There are also conflict resolution processes so that conflicts can be managed locally instead of taking it to court, but there is of course a particular judicial system as well as prisons, which are a reality here still as is progressing bureaucracy and control including centralized decision making. Here, the question of social change and for example prison abolition (as a big and serious topic and area of organizing in places beyond Rojava) faces challenges of IS insurgency and overall economical and geopolitical situation.
One way or another, situation here is so complex, that being too picky about who you work with or not, is a choice between life and death. It may sound like we are clearly pragmatic about the reality here, but where we really come from, is a desire to learn from this place and events here rather thanks to these contradictions, than in spite of them.
Secondly, everything that we see right now in Rojava displays very challenging situation which can offer us tips about how it will look like in the near future.
The fact that after the military defeat of the Caliphate in March 2019, the struggle against IS is far from being over. Fighting jihadists and their ideology in the desert is a very difficult task that seems to be accomplishable rather through social struggle besides an armed one, especially strong organizing of the youth and women. Sleeping cells of the IS increased their activity and at the moment it is a full-on guerrilla warfare, which targets key people in the society structures as well as military formations within SDF (which stands for the umbrella of Syrian Democratic Forces). Alongside burning crops in large scale and other everyday challenges, any attack of IS hits twice as hard and IS ideology is not something which can be eliminated in any close future.
Rojava is facing a difficult economic situation. Being sometimes labeled as a “war communism” but still being far away from bolshevik/stalinist economical and political scenarios, Rojava is under a sort of embargo and has to rely on smuggling and diplomacy, while not all the economics are completely under control of the administration of Rojava and there is a mix of areas with authorities of Assad’s regime.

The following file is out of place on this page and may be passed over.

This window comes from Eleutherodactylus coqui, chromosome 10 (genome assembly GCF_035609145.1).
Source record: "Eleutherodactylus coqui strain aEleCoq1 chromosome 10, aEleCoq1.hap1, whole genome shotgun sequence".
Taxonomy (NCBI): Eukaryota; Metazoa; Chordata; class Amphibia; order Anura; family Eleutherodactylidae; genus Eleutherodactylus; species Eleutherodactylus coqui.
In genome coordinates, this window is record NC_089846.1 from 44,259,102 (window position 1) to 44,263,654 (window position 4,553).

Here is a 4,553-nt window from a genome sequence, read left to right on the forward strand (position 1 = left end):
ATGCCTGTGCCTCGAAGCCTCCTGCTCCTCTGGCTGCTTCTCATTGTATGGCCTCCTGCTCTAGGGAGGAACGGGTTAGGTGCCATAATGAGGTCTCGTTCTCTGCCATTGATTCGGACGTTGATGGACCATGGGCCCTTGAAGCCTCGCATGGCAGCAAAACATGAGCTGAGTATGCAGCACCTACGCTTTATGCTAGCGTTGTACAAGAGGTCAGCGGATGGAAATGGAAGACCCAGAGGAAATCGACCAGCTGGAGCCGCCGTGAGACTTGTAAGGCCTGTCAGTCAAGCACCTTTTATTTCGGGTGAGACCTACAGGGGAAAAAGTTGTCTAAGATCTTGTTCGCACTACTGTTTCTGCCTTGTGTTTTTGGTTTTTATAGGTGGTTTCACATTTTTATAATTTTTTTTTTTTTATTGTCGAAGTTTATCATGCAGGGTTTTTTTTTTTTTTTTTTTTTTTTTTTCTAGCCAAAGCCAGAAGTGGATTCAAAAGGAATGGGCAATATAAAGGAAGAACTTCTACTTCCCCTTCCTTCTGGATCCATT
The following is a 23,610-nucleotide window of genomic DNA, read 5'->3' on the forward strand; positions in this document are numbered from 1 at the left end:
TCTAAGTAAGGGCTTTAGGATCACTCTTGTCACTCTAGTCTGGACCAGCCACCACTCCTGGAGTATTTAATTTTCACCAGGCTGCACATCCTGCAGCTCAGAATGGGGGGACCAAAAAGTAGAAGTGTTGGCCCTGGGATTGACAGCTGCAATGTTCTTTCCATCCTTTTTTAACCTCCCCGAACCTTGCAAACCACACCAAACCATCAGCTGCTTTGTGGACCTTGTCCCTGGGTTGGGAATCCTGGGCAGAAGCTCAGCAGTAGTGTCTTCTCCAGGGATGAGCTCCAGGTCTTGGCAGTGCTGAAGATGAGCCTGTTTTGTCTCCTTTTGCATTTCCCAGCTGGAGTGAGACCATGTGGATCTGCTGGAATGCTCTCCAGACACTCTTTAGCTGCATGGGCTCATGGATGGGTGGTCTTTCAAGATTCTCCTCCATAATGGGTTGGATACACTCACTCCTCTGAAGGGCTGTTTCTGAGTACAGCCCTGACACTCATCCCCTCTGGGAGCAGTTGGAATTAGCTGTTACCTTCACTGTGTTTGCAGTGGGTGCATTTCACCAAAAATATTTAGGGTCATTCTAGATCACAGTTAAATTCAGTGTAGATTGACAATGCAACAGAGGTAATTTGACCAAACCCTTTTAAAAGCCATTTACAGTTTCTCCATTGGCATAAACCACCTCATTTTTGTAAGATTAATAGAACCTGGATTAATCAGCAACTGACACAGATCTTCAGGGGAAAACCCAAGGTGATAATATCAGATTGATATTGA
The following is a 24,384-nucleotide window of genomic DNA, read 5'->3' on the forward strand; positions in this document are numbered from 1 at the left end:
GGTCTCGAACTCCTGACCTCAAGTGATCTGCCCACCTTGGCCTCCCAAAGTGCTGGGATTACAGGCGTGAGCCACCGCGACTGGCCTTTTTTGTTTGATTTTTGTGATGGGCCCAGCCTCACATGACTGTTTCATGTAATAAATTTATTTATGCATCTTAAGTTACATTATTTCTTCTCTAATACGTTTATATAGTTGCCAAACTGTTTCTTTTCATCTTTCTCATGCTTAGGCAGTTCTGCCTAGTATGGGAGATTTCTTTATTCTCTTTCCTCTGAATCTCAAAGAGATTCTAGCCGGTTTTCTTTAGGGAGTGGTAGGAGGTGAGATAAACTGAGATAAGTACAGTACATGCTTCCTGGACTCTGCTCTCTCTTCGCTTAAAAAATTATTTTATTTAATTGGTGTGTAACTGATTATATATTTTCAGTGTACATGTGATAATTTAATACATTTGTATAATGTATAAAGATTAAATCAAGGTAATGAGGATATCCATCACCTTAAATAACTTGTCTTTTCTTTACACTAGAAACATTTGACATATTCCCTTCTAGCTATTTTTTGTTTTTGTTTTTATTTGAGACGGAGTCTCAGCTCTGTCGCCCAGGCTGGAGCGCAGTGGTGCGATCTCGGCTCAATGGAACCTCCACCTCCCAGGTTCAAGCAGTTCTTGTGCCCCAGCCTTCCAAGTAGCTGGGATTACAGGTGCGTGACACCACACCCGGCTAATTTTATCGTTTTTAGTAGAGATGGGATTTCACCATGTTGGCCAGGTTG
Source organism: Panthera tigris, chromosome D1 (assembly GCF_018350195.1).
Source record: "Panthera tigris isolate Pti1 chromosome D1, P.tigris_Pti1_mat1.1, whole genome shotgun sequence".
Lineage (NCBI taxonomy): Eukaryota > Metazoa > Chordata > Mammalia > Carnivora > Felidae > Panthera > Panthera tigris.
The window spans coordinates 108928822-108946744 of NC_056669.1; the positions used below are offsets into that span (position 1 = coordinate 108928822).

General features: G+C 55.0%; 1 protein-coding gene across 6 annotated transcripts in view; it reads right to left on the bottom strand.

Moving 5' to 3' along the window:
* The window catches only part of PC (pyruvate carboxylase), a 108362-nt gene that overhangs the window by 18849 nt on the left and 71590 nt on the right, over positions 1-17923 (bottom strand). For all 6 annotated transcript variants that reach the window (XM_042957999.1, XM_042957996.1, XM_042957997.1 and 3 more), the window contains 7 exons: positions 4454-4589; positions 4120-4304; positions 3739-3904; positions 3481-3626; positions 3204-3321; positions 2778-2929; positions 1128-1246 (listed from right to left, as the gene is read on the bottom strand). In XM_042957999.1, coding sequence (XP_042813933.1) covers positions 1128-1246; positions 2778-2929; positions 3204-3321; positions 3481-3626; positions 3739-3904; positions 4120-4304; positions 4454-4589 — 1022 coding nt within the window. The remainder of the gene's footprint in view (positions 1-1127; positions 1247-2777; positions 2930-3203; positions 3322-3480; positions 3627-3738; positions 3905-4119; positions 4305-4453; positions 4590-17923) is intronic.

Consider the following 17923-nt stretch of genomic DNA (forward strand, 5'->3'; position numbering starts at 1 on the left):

However, it is not possible to smuggle everything and such things of a level of for example gas turbines for power plants is something that is highly needed, the ones that are now in use are very old and need to be changed; but how to bring a gas turbine for the power plant to Rojava? The whole geopolitical situation is extremely complex and not only in the economical matter. It constantly leaves the choice between lesser and bigger evils and cooperation with clear enemies, which is also given by the reality of the question of survival being a dominant one.
The system of cooperatives is inspiring, but it rather remains marginal and not providing answers for very complicated economical questions connected to capitalism. There are also still areas of land ownership by the regime of Assad or Syrian feudal businessmen on the territory of Rojava. And however there are attempts of developing ecological perspectives in Rojava, the climate crisis is visible here in very explicit forms which may be even bigger problem than everything mentioned so far, especially in the long run.